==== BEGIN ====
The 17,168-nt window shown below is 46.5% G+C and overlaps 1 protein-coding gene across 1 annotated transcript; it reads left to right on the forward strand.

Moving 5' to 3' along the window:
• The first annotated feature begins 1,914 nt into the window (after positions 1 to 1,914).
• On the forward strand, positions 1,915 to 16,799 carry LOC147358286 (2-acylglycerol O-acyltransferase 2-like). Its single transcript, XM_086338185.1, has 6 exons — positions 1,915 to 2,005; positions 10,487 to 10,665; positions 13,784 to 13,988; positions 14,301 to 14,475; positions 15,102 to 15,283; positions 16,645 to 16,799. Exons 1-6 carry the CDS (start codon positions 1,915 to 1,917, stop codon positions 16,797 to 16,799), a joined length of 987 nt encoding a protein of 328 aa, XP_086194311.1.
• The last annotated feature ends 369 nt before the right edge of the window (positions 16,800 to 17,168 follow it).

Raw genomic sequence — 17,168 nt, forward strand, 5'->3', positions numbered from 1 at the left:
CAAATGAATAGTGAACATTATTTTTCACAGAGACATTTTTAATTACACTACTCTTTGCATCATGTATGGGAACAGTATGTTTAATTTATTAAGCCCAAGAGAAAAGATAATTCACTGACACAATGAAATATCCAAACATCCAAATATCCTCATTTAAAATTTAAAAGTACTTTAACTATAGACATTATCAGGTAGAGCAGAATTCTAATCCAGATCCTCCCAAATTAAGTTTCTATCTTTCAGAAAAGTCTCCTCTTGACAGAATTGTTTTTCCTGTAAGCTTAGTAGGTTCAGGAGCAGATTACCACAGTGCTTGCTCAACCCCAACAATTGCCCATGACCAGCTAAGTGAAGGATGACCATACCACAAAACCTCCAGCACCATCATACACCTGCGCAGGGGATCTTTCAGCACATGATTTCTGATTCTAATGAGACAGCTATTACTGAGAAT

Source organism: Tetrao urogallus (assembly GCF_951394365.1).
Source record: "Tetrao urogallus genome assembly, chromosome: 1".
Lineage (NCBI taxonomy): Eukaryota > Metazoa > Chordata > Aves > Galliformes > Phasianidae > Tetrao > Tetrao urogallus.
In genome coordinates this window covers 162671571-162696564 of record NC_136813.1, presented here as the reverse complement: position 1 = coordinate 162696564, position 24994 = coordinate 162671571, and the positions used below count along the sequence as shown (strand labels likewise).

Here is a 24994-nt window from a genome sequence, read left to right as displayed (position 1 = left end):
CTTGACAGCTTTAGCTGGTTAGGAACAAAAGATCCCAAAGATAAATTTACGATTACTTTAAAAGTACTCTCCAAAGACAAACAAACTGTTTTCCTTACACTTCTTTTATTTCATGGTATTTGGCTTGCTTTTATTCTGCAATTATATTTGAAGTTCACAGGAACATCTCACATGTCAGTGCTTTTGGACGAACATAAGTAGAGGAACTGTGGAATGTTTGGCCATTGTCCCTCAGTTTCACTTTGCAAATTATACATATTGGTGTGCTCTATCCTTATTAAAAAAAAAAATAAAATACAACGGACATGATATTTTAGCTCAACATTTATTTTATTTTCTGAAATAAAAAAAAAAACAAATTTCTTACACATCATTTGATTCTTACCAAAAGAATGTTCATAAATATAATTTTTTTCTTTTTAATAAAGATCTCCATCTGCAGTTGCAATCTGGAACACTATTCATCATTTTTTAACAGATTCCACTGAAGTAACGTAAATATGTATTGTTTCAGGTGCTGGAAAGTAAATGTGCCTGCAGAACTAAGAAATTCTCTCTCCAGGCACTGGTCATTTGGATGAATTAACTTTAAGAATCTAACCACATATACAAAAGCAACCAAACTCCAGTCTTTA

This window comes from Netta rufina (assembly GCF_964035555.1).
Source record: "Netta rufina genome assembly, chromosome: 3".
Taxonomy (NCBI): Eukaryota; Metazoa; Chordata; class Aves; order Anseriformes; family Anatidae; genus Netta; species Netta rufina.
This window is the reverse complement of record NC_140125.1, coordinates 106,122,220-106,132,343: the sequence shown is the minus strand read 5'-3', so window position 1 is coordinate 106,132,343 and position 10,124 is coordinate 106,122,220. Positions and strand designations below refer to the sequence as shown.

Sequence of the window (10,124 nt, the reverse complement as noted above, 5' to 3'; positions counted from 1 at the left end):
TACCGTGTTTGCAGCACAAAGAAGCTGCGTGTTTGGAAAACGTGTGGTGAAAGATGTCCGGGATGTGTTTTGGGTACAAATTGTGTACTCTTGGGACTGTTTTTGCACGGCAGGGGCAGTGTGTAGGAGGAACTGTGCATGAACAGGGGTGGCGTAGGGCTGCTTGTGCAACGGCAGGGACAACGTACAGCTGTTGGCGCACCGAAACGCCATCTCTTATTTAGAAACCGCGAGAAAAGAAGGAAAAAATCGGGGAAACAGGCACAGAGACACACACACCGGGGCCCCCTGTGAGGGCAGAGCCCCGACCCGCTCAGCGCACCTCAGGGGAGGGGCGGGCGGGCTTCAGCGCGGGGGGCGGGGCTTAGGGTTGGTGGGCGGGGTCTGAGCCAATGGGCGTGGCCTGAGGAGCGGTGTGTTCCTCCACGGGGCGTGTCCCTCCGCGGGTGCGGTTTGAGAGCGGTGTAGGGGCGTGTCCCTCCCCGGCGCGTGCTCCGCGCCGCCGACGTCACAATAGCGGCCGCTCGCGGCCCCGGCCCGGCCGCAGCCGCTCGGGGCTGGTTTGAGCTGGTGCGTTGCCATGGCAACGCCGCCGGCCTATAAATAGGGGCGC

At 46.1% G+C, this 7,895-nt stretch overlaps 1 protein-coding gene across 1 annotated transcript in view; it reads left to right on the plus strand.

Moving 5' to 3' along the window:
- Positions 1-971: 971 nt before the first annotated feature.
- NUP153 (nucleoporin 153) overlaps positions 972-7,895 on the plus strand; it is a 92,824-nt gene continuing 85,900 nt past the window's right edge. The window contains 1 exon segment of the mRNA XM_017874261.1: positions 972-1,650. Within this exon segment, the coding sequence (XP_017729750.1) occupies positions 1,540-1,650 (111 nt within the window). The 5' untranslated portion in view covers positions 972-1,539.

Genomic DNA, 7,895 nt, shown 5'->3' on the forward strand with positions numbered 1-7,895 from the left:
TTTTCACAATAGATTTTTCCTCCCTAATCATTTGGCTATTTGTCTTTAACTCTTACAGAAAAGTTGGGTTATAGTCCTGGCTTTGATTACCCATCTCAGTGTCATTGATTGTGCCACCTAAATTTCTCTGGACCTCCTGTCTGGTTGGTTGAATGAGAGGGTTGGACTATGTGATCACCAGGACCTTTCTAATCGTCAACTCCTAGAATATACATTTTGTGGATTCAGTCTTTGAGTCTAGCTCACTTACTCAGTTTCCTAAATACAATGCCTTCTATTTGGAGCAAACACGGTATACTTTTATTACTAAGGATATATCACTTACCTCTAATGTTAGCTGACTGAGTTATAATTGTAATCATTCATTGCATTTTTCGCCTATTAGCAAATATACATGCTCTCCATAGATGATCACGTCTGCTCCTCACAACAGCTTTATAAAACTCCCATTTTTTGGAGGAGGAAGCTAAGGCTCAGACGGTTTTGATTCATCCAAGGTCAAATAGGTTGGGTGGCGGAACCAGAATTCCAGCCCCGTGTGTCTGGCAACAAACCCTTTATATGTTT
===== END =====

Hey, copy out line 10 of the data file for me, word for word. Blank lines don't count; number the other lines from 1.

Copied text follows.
Lineage (NCBI taxonomy): Eukaryota > Metazoa > Chordata > Aves > Galliformes > Phasianidae > Tetrao > Tetrao urogallus.